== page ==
Thought #6 - Patrick Erwin - I truly believe that the best way to evaluate teachers is to implement a system of student evaluation similar to what goes on in college. This is not a radical idea. In our grandparents day, 13 year old boys and girls worked 50 hours a week in factories and mines where adults depended on their skill and maturity to ensure that everyone went home at the end of the night. Child soldiers have enlisted and and continue to enlist in countries across the globe. Students may not be adults, but they are not children either and they know better than anyone whether or not a teacher is effective. The fact that they do not play a role in the evaluation process is a HUGE mistake that Tacoma should take the lead in correcting. I never had a science teacher in my life that was worth keeping, all were eventually fired but only after years of incompetence. [sic]

Paul Schrag: I would like to contend that the most important present matter impacting the future of Tacoma is a grocery store downtown, which will act as a magnet for nice, suburban families that are desperately needed to change public perception that Tacoma is a poor community filled with crime and other kinds of ickiness. Other than that, great article. [sic]

Jessica Smeall: There's an important thing missing from this discussion--parents. fact is: parents are responsible for their kids' education. public schools are not an automatic "be lazy" card for parents. it's the parents responsibility for their children to grow up safe, healthy & educated. public schools are a terrific tool for parents, but there have been complaints about public school performance in Tacoma for decades & decades. it's time we have an academy for parents that shows them how to be the 3rd partner in the school--kid--parent partnership [sic]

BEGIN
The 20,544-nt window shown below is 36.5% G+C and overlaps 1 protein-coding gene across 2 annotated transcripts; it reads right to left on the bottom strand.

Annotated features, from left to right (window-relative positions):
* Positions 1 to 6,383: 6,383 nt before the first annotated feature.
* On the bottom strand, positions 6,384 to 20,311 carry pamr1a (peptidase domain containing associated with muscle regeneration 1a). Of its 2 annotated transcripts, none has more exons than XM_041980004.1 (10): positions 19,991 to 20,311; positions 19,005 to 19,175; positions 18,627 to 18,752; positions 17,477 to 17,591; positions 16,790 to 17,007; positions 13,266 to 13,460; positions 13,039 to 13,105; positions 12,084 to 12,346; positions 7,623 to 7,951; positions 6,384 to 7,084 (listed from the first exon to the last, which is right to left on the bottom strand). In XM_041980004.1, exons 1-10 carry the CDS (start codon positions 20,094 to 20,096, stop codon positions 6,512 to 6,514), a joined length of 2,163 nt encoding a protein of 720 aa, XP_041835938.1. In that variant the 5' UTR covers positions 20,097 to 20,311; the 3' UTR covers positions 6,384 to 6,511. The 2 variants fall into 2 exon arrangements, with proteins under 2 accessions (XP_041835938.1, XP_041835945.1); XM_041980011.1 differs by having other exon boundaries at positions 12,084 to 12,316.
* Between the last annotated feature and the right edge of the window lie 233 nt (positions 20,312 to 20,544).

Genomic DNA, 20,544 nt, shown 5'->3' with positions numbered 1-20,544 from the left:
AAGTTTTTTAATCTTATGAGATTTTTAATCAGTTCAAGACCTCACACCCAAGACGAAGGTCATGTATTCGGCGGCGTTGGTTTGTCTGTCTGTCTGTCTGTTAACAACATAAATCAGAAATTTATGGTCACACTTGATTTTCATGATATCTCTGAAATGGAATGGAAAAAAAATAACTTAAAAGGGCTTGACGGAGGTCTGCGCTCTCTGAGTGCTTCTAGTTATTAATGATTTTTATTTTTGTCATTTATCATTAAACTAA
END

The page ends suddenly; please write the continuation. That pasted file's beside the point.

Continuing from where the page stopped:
RR Anderson: How do we make education interesting to the group of Mason teenagers that hang out in puget park every day smoking pot?

Professor Andrew Fry: My experience with K-12 has been through my four kids and my volunteer time with grade schools (and some times middle schools) teaching origami. The last ten years have been with the UWT at the Institute of Technology and with the continued education I pursue for myself. I have been impressed with the quality from Crescent Heights Elementary, Meeker and Stadium. In my opinion all of them are fine schools. I have a high regard for the classes I have taken at the University in the Interdisciplinary Arts and Sciences and have seen first hand the value that the Computer Science, Computer Engineering and Information Technology degrees bring to the graduates from those programs. Those entering the work force with CS, CE and IT degrees are being sought out by industry and being offered excellent starting salaries.
What I have found: 
  1. Parent involvement is a critical factor. When the parents take time with their kids it is a game changer. When the parents don't show interest or are in circumstances where it is difficult time wise, the teacher is the the life preserver for that child.
  2. As the kids get older, they need to want the education they are being provided. That means at the minimum, they have to have an understanding that it is an opportunity for them, not a burden. This needs to be communicated in the curriculum and in the everyday approach to class time.
  3. That an education takes effort, and that the effort has rewards that are more than just monetary must be understood. Education can and should be interesting and hopefully enjoyable, but there is no disguising that it is NOT something that is handed over.
  4. Science, Technology, Engineering and Math. STEM. Not everyone will be drawn to these as their main focus, but everyone should be grounded in the fundamentals. If someone has a proclivity for success in math and science by all means encouragement and support should be given. 
  5. Support the arts. [sic]